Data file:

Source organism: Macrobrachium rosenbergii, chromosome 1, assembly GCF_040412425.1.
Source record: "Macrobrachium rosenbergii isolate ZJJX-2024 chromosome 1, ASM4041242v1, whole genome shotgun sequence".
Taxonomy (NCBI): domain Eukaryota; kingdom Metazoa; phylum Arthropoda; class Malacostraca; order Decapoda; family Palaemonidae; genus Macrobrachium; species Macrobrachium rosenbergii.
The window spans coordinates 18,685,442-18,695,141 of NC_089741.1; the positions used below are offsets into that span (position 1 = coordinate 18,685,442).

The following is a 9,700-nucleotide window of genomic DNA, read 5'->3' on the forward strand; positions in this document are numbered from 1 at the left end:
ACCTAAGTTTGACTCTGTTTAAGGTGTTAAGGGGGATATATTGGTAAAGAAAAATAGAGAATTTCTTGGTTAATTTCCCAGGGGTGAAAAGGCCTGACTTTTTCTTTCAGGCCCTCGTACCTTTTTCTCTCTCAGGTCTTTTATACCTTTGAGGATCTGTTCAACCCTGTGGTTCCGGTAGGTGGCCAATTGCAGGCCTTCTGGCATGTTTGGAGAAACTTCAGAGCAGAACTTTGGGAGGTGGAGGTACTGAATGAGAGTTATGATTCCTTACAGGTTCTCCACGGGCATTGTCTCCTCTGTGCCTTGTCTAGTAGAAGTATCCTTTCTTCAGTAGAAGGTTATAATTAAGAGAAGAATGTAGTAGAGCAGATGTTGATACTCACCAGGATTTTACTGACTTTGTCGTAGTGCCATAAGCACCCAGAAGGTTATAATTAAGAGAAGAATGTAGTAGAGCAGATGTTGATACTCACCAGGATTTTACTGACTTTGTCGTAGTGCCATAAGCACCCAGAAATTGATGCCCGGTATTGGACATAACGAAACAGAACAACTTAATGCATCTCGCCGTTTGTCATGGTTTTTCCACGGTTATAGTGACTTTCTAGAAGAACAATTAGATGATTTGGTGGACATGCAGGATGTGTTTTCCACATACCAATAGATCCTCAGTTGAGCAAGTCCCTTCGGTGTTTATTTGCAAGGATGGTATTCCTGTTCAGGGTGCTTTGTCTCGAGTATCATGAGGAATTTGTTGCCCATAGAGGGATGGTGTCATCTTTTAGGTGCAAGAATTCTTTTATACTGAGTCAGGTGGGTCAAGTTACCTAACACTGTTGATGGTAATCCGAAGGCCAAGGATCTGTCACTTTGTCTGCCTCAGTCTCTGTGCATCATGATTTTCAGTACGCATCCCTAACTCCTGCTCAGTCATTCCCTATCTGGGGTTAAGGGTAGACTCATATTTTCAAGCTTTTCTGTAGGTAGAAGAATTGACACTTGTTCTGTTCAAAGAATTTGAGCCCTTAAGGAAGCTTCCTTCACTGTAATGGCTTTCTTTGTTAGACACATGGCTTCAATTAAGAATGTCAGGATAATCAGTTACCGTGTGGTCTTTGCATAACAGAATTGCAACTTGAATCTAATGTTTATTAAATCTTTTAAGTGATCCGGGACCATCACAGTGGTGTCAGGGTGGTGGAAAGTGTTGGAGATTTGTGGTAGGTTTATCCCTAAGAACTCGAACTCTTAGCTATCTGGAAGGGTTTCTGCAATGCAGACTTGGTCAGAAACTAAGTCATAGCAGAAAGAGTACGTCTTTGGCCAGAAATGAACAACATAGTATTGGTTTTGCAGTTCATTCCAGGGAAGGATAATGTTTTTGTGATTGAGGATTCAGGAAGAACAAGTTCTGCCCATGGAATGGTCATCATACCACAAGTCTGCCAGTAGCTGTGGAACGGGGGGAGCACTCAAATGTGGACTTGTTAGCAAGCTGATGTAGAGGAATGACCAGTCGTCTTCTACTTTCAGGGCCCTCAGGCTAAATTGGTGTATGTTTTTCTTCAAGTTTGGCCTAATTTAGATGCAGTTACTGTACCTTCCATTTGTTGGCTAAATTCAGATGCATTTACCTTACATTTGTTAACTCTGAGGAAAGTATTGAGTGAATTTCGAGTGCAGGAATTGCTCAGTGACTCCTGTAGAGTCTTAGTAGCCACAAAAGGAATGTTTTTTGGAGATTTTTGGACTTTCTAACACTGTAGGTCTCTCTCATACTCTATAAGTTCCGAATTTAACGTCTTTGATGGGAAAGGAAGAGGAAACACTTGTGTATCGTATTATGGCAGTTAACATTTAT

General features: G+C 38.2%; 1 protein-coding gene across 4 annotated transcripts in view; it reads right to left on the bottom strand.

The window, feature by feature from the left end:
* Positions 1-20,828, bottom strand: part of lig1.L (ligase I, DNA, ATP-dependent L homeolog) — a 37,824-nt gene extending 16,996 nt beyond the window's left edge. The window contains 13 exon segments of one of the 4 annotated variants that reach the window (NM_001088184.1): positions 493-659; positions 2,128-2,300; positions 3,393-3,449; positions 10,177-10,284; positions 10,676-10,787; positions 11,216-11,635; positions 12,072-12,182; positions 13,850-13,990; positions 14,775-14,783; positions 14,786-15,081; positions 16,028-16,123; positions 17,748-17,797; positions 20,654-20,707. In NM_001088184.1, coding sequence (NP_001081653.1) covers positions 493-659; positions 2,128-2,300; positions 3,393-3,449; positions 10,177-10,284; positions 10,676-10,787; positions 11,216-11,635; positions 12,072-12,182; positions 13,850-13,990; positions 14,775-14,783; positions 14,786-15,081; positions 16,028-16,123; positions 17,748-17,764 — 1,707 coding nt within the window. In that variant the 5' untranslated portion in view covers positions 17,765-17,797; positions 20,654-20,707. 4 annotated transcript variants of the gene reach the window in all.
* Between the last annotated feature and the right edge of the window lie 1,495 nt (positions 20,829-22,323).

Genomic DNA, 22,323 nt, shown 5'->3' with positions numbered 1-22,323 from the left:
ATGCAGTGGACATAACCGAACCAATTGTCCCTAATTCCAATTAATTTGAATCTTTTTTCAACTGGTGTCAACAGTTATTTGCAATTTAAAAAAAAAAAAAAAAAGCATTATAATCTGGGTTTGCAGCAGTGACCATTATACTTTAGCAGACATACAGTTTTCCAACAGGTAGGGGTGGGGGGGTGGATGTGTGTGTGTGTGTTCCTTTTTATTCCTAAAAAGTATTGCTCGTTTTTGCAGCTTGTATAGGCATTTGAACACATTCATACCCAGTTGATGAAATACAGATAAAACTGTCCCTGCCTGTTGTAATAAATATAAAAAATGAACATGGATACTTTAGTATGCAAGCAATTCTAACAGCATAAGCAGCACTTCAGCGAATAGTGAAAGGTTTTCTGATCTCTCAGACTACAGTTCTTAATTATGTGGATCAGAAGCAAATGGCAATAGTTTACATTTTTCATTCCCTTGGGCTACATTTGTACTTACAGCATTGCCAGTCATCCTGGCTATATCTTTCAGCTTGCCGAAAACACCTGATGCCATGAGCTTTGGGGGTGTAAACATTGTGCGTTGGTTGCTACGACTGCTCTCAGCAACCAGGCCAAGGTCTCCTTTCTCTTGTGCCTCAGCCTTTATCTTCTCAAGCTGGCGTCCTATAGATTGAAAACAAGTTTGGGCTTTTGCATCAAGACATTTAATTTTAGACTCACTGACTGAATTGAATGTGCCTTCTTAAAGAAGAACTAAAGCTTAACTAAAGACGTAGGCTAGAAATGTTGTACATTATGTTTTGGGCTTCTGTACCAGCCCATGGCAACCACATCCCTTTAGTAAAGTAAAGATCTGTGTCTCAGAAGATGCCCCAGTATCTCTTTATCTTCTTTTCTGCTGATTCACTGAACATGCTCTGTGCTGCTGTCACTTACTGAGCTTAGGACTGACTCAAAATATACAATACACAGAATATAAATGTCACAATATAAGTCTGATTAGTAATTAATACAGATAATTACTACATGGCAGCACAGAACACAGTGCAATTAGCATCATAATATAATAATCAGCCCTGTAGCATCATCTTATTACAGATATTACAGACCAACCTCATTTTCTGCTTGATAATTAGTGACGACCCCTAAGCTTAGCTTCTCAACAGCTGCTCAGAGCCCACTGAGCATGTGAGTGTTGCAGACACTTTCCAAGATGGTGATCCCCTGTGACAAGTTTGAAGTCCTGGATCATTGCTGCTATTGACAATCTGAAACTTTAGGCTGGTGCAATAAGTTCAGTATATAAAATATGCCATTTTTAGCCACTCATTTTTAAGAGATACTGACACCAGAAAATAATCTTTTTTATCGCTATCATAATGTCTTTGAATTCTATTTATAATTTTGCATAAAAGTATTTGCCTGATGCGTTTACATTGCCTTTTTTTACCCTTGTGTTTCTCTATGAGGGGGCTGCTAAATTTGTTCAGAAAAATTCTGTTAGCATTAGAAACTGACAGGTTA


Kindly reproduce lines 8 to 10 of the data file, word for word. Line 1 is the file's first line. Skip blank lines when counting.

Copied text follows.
The window, feature by feature from the left end:
* Positions 1-20,828, bottom strand: part of lig1.L (ligase I, DNA, ATP-dependent L homeolog) — a 37,824-nt gene extending 16,996 nt beyond the window's left edge. The window contains 13 exon segments of one of the 4 annotated variants that reach the window (NM_001088184.1): positions 493-659; positions 2,128-2,300; positions 3,393-3,449; positions 10,177-10,284; positions 10,676-10,787; positions 11,216-11,635; positions 12,072-12,182; positions 13,850-13,990; positions 14,775-14,783; positions 14,786-15,081; positions 16,028-16,123; positions 17,748-17,797; positions 20,654-20,707. In NM_001088184.1, coding sequence (NP_001081653.1) covers positions 493-659; positions 2,128-2,300; positions 3,393-3,449; positions 10,177-10,284; positions 10,676-10,787; positions 11,216-11,635; positions 12,072-12,182; positions 13,850-13,990; positions 14,775-14,783; positions 14,786-15,081; positions 16,028-16,123; positions 17,748-17,764 — 1,707 coding nt within the window. In that variant the 5' untranslated portion in view covers positions 17,765-17,797; positions 20,654-20,707. 4 annotated transcript variants of the gene reach the window in all.
* Between the last annotated feature and the right edge of the window lie 1,495 nt (positions 20,829-22,323).